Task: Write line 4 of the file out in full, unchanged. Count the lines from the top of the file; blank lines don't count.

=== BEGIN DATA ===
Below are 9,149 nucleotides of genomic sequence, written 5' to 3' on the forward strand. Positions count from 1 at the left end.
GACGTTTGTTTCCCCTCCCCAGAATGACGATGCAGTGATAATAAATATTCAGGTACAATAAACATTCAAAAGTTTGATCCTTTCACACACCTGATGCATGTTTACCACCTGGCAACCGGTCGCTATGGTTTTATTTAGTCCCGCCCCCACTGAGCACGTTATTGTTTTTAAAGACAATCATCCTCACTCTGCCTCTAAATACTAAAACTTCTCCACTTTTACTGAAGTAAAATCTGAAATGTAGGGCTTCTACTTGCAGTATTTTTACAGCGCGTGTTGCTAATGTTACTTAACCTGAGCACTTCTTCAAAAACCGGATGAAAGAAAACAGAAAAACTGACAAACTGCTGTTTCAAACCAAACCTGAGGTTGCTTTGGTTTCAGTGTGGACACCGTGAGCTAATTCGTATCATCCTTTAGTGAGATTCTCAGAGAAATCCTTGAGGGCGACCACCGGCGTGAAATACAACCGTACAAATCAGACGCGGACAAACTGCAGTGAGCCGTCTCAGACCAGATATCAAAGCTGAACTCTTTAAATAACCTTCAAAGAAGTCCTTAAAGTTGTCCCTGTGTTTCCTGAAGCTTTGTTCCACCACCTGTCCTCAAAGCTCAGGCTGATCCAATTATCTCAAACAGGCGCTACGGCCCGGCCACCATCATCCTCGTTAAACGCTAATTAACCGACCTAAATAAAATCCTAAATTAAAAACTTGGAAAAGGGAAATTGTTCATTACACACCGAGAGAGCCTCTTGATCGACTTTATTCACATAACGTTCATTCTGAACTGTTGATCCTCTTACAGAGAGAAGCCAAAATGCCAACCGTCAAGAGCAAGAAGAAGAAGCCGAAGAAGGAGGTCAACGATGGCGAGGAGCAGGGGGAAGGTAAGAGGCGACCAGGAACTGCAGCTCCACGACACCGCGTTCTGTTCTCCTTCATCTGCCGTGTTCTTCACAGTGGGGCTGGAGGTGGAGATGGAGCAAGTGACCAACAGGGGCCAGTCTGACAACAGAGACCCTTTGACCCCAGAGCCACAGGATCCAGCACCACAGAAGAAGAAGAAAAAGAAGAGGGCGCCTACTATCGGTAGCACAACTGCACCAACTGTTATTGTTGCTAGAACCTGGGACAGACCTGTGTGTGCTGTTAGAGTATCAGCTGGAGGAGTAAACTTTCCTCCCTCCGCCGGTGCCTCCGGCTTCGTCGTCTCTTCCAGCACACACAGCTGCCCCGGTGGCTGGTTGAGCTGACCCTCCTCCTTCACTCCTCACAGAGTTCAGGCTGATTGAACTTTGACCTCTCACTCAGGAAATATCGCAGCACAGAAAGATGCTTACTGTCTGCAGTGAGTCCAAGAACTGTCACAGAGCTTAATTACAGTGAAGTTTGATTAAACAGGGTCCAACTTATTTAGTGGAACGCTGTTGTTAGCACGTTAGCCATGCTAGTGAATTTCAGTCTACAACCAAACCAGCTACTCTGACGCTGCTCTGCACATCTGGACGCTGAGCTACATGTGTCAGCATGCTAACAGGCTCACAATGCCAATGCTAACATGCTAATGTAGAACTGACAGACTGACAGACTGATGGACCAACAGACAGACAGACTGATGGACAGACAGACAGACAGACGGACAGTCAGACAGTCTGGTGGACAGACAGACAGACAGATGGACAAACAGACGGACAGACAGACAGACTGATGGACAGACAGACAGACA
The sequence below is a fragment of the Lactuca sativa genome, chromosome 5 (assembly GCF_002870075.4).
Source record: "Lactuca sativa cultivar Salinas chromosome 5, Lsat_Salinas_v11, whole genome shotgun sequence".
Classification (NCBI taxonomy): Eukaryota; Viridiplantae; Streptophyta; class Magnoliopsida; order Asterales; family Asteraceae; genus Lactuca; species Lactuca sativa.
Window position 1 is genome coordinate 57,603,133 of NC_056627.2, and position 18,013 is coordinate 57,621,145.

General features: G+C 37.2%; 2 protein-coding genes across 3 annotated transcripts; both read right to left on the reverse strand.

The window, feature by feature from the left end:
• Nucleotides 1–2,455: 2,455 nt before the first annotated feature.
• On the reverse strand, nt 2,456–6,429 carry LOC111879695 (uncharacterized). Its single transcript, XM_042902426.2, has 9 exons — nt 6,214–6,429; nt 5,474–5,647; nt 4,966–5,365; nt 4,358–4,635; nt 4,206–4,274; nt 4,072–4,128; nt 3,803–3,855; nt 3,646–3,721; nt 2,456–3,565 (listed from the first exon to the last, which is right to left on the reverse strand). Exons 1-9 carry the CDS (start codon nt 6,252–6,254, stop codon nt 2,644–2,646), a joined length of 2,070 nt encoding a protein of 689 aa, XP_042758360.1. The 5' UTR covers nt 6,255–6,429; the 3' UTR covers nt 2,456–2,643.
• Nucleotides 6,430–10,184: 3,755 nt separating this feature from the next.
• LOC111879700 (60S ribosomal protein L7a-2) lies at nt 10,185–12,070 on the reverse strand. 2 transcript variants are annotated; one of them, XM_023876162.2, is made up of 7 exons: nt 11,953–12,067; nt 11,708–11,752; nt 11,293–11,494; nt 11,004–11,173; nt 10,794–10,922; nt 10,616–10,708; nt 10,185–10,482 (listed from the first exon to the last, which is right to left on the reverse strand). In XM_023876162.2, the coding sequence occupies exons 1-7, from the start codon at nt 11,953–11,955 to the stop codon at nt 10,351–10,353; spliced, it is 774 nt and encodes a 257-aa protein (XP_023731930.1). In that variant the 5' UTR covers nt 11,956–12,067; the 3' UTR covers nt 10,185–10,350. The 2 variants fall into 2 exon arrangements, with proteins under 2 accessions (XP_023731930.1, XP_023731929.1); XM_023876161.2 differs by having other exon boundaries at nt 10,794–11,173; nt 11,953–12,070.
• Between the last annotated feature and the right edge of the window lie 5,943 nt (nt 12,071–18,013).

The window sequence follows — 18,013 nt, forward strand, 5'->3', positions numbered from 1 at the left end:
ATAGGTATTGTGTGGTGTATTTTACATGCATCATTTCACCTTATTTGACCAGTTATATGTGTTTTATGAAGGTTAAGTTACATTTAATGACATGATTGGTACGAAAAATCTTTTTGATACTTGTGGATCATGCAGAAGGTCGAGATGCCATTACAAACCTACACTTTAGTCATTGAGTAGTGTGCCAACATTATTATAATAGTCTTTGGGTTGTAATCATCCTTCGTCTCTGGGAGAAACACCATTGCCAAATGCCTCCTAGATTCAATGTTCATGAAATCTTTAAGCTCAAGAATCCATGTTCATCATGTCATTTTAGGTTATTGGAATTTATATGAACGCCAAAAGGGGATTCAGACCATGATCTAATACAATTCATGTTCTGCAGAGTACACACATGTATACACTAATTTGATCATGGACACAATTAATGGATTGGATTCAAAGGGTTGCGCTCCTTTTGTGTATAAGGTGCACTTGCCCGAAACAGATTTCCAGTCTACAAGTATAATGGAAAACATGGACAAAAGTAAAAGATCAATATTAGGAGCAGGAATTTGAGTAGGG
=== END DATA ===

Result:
Source record: "Lactuca sativa cultivar Salinas chromosome 5, Lsat_Salinas_v11, whole genome shotgun sequence".